Emotional Fugitive Detector is a Voight-Kampff test you want to lose

Emotional Fugitive Detector is the funniest game at IndieCade. It’s set in a dark, cyberpunk dystopia where our robot overlords have made emotions punishable by death. Humans are rounded up and analyzed by an uncompromising and ultra-accurate machine that ensures that the population remains as neutral and even-keeled as possible.

That’s obviously a bizarre conceit, but it totally works. Emotional Fugitive Detector is a cooperative game for two people sitting on opposite ends of a monolithic gray machine. One person is receiving the test by the stringent robot authority, the other is a hacker who can potentially save their friend’s skin. 

There are holes cut out of each side of the machine, which allows the partners to make eye contact with each other. The player who’s being scanned is trying to tip the other player off of the specific emotion the machine is looking for—sadness, happiness, surprise, or anger. 

For example, let’s say the Emotional Fugitive Detector is scanning for happiness. That means I want to show just a little bit of glee, enough for my partner to guess correctly but not enough to get busted by the machine. So in that case, maybe I just curl the ends of my lips and widen my eyes a little bit. Oops, your friend guessed "surprise." Now you’re both dead. 

The facial recognition software built into Emotional Fugitive Detector is super strong. Going in I thought it’d be pretty easy to fool—I’m sure I’m not the only who’s had mixed results with this kind of tech—but Sam Von Ehren, the 30-year-old designer, has constructed a genuine challenge.

"We started working on it about a year ago," he says. "The origin is silly. We went to the Alt.Ctrl exhibit at GDC in 2016 and we were really inspired. We were like, ‘Let’s make a fighting game you control with your face! Let’s torture our players by making them move their faces all over.' But when we were playtesting it, the face-tracking software was really bad, so after struggling with it for a while we decided to throw out the old design and made it more about trying to get around this face-tracking tech. The narrative fell into place after that, and the game was way more interesting than it was before that."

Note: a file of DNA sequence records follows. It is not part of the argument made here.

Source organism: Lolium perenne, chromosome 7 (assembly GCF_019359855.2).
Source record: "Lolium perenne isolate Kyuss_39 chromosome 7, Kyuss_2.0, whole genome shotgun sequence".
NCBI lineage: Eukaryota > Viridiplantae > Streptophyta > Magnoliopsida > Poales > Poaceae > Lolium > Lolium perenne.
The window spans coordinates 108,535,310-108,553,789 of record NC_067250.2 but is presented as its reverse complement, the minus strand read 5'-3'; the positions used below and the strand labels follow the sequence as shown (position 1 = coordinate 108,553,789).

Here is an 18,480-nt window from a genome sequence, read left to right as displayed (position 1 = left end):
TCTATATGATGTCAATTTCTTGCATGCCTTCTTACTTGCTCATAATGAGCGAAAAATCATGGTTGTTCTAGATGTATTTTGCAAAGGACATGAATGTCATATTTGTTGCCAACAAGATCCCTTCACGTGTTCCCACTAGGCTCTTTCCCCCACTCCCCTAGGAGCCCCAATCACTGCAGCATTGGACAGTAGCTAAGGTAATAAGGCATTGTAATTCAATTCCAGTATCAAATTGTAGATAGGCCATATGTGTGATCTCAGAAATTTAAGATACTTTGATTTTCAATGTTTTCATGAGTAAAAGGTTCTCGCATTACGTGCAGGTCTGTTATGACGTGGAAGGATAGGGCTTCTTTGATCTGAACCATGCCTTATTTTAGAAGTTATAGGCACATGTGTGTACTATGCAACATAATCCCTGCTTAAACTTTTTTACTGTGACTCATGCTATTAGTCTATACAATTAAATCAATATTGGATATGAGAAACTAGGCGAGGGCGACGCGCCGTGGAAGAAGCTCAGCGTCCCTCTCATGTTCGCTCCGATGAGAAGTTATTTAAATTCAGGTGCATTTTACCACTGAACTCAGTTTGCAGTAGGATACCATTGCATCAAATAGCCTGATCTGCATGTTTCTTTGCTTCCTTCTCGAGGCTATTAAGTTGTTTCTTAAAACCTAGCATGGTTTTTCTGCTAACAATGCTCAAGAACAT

Right now, Emotional Fugitive Detector exists as a fun side project for Ehren and his team. The aesthetic specifics of the rig is certainly a barrier to the mass market—most people don’t have a PC equipped with two-way glass lying around—but he tells me they are considering a few options to adapt the game for Steam. 

"We’re considering different ways to market it," says Ehren. "It’s tough because when people play it, they tend to laugh and look away, and once you look away the tracking is completely off. That was the original impetus of the box itself. But we’re thinking of having a photobooth experience, or in a more serious route, hoping kids with autism could play this to train them how they look at faces. There’s a few thing we’re thinking about, but nothing is concrete yet."

We're at Indiecade in LA this weekend, checking out everything the festival has to offer. Click here for more of our stories from the event. 

Luke Winkie
Contributing Writer

Luke Winkie is a freelance journalist and contributor to many publications, including PC Gamer, The New York Times, Gawker, Slate, and Mel Magazine. In between bouts of writing about Hearthstone, World of Warcraft and Twitch culture here on PC Gamer, Luke also publishes the newsletter On Posting. As a self-described "chronic poster," Luke has "spent hours deep-scrolling through surreptitious Likes tabs to uncover the root of intra-publication beef and broken down quote-tweet animosity like it’s Super Bowl tape." When he graduated from journalism school, he had no idea how bad it was going to get.